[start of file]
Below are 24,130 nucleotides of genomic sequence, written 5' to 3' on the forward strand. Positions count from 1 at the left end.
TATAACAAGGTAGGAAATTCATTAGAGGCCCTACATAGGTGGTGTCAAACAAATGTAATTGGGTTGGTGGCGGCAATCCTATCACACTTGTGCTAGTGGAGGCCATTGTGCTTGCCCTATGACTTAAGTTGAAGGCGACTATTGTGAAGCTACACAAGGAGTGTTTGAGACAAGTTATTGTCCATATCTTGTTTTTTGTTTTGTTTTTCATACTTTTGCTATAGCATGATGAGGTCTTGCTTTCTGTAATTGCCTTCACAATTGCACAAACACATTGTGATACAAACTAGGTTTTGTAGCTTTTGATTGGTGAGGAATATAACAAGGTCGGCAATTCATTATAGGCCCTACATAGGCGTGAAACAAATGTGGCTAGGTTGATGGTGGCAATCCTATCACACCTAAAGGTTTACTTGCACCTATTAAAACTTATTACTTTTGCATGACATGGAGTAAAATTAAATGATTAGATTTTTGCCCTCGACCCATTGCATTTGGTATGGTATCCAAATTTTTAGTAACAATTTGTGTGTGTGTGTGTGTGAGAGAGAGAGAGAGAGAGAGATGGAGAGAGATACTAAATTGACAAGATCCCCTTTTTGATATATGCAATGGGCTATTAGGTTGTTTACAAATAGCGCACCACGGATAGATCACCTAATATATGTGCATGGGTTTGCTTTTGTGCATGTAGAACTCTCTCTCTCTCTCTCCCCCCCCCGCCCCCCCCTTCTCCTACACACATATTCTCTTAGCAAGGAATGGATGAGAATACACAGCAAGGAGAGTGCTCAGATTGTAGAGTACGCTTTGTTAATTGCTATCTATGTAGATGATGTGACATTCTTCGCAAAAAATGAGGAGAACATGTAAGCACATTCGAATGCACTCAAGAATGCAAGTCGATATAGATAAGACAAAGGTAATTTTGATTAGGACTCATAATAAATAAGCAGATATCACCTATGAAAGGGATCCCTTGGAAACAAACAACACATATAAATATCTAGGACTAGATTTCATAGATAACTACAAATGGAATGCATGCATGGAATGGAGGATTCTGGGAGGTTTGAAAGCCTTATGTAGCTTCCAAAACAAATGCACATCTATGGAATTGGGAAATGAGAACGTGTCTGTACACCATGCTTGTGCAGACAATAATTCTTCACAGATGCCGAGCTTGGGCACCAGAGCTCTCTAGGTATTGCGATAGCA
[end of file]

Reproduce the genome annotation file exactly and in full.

Below are 24,130 nucleotides of genomic sequence, written 5' to 3' on the forward strand. Positions count from 1 at the left end.
TATAACAAGGTAGGAAATTCATTAGAGGCCCTACATAGGTGGTGTCAAACAAATGTAATTGGGTTGGTGGCGGCAATCCTATCACACTTGTGCTAGTGGAGGCCATTGTGCTTGCCCTATGACTTAAGTTGAAGGCGACTATTGTGAAGCTACACAAGGAGTGTTTGAGACAAGTTATTGTCCATATCTTGTTTTTTGTTTTGTTTTTCATACTTTTGCTATAGCATGATGAGGTCTTGCTTTCTGTAATTGCCTTCACAATTGCACAAACACATTGTGATACAAACTAGGTTTTGTAGCTTTTGATTGGTGAGGAATATAACAAGGTCGGCAATTCATTATAGGCCCTACATAGGCGTGAAACAAATGTGGCTAGGTTGATGGTGGCAATCCTATCACACCTAAAGGTTTACTTGCACCTATTAAAACTTATTACTTTTGCATGACATGGAGTAAAATTAAATGATTAGATTTTTGCCCTCGACCCATTGCATTTGGTATGGTATCCAAATTTTTAGTAACAATTTGTGTGTGTGTGTGTGTGAGAGAGAGAGAGAGAGAGAGATGGAGAGAGATACTAAATTGACAAGATCCCCTTTTTGATATATGCAATGGGCTATTAGGTTGTTTACAAATAGCGCACCACGGATAGATCACCTAATATATGTGCATGGGTTTGCTTTTGTGCATGTAGAACTCTCTCTCTCTCTCTCCCCCCCCCGCCCCCCCCTTCTCCTACACACATATTCTCTTAGCAAGGAATGGATGAGAATACACAGCAAGGAGAGTGCTCAGATTGTAGAGTACGCTTTGTTAATTGCTATCTATGTAGATGATGTGACATTCTTCGCAAAAAATGAGGAGAACATGTAAGCACATTCGAATGCACTCAAGAATGCAAGTCGATATAGATAAGACAAAGGTAATTTTGATTAGGACTCATAATAAATAAGCAGATATCACCTATGAAAGGGATCCCTTGGAAACAAACAACACATATAAATATCTAGGACTAGATTTCATAGATAACTACAAATGGAATGCATGCATGGAATGGAGGATTCTGGGAGGTTTGAAAGCCTTATGTAGCTTCCAAAACAAATGCACATCTATGGAATTGGGAAATGAGAACGTGTCTGTACACCATGCTTGTGCAGACAATAATTCTTCACAGATGCCGAGCTTGGGCACCAGAGCTCTCTAGGTATTGCGATAGCA